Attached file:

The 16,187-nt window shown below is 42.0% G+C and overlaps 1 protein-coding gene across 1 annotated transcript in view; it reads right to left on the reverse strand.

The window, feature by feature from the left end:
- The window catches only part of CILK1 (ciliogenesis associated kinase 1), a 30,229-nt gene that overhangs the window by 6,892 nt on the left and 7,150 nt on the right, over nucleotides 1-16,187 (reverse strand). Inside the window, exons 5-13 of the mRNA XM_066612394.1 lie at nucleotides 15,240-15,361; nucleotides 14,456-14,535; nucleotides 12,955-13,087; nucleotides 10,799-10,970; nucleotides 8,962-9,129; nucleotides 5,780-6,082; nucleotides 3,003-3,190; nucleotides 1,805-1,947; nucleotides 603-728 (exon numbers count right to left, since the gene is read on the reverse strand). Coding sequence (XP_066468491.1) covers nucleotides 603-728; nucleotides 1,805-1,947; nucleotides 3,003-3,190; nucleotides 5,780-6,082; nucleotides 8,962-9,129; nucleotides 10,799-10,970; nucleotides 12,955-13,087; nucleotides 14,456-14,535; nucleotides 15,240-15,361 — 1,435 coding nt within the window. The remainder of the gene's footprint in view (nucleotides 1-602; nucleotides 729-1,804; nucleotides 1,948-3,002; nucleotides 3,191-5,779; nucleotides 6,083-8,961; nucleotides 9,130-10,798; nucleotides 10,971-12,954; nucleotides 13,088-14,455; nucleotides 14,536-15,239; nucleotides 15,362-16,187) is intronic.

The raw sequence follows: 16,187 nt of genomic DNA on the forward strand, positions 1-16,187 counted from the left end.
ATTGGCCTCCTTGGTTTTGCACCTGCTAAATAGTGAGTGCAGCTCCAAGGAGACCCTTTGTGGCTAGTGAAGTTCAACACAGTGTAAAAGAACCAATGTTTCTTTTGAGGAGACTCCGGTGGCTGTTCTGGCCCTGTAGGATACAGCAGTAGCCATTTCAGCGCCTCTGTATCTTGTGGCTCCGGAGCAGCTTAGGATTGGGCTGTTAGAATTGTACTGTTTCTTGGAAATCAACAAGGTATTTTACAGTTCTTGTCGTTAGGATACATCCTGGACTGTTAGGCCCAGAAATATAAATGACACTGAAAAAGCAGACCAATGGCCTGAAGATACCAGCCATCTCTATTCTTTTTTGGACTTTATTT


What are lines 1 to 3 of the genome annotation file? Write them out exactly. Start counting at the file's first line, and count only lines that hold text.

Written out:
The 16,187-nt window shown below is 42.0% G+C and overlaps 1 protein-coding gene across 1 annotated transcript in view; it reads right to left on the reverse strand.

The window, feature by feature from the left end:
- The window catches only part of CILK1 (ciliogenesis associated kinase 1), a 30,229-nt gene that overhangs the window by 6,892 nt on the left and 7,150 nt on the right, over nucleotides 1-16,187 (reverse strand). Inside the window, exons 5-13 of the mRNA XM_066612394.1 lie at nucleotides 15,240-15,361; nucleotides 14,456-14,535; nucleotides 12,955-13,087; nucleotides 10,799-10,970; nucleotides 8,962-9,129; nucleotides 5,780-6,082; nucleotides 3,003-3,190; nucleotides 1,805-1,947; nucleotides 603-728 (exon numbers count right to left, since the gene is read on the reverse strand). Coding sequence (XP_066468491.1) covers nucleotides 603-728; nucleotides 1,805-1,947; nucleotides 3,003-3,190; nucleotides 5,780-6,082; nucleotides 8,962-9,129; nucleotides 10,799-10,970; nucleotides 12,955-13,087; nucleotides 14,456-14,535; nucleotides 15,240-15,361 — 1,435 coding nt within the window. The remainder of the gene's footprint in view (nucleotides 1-602; nucleotides 729-1,804; nucleotides 1,948-3,002; nucleotides 3,191-5,779; nucleotides 6,083-8,961; nucleotides 9,130-10,798; nucleotides 10,971-12,954; nucleotides 13,088-14,455; nucleotides 14,536-15,239; nucleotides 15,362-16,187) is intronic.